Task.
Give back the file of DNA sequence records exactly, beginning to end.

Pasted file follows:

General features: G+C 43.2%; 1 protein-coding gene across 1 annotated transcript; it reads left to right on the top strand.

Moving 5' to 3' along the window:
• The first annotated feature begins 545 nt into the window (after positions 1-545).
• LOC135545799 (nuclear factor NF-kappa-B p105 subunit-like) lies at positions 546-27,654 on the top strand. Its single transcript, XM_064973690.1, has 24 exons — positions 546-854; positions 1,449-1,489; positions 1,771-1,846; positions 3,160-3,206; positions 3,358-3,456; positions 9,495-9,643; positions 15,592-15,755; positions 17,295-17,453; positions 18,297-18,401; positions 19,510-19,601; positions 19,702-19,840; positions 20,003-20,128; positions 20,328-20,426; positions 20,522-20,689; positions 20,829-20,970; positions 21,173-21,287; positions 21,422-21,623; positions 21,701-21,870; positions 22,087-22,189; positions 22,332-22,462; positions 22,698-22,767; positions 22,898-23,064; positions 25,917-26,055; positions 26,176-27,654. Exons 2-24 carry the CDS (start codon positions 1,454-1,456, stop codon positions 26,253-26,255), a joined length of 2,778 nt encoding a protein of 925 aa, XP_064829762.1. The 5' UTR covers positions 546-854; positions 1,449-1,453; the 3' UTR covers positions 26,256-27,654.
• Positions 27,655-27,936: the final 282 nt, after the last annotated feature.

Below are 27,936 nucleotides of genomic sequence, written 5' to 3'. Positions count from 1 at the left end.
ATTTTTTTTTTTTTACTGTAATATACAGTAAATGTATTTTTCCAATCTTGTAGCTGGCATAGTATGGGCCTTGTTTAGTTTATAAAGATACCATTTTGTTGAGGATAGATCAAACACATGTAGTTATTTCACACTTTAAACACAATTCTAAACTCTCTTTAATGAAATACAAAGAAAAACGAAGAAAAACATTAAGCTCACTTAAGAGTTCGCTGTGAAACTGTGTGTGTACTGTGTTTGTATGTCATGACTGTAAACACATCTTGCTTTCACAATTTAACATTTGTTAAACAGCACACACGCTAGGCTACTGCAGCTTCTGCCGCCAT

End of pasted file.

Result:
General features: G+C 43.2%; 1 protein-coding gene across 1 annotated transcript; it reads left to right on the top strand.

Moving 5' to 3' along the window:
• The first annotated feature begins 545 nt into the window (after positions 1-545).
• LOC135545799 (nuclear factor NF-kappa-B p105 subunit-like) lies at positions 546-27,654 on the top strand. Its single transcript, XM_064973690.1, has 24 exons — positions 546-854; positions 1,449-1,489; positions 1,771-1,846; positions 3,160-3,206; positions 3,358-3,456; positions 9,495-9,643; positions 15,592-15,755; positions 17,295-17,453; positions 18,297-18,401; positions 19,510-19,601; positions 19,702-19,840; positions 20,003-20,128; positions 20,328-20,426; positions 20,522-20,689; positions 20,829-20,970; positions 21,173-21,287; positions 21,422-21,623; positions 21,701-21,870; positions 22,087-22,189; positions 22,332-22,462; positions 22,698-22,767; positions 22,898-23,064; positions 25,917-26,055; positions 26,176-27,654. Exons 2-24 carry the CDS (start codon positions 1,454-1,456, stop codon positions 26,253-26,255), a joined length of 2,778 nt encoding a protein of 925 aa, XP_064829762.1. The 5' UTR covers positions 546-854; positions 1,449-1,453; the 3' UTR covers positions 26,256-27,654.
• Positions 27,655-27,936: the final 282 nt, after the last annotated feature.

Below are 27,936 nucleotides of genomic sequence, written 5' to 3'. Positions count from 1 at the left end.
ATTTTTTTTTTTTTACTGTAATATACAGTAAATGTATTTTTCCAATCTTGTAGCTGGCATAGTATGGGCCTTGTTTAGTTTATAAAGATACCATTTTGTTGAGGATAGATCAAACACATGTAGTTATTTCACACTTTAAACACAATTCTAAACTCTCTTTAATGAAATACAAAGAAAAACGAAGAAAAACATTAAGCTCACTTAAGAGTTCGCTGTGAAACTGTGTGTGTACTGTGTTTGTATGTCATGACTGTAAACACATCTTGCTTTCACAATTTAACATTTGTTAAACAGCACACACGCTAGGCTACTGCAGCTTCTGCCGCCAT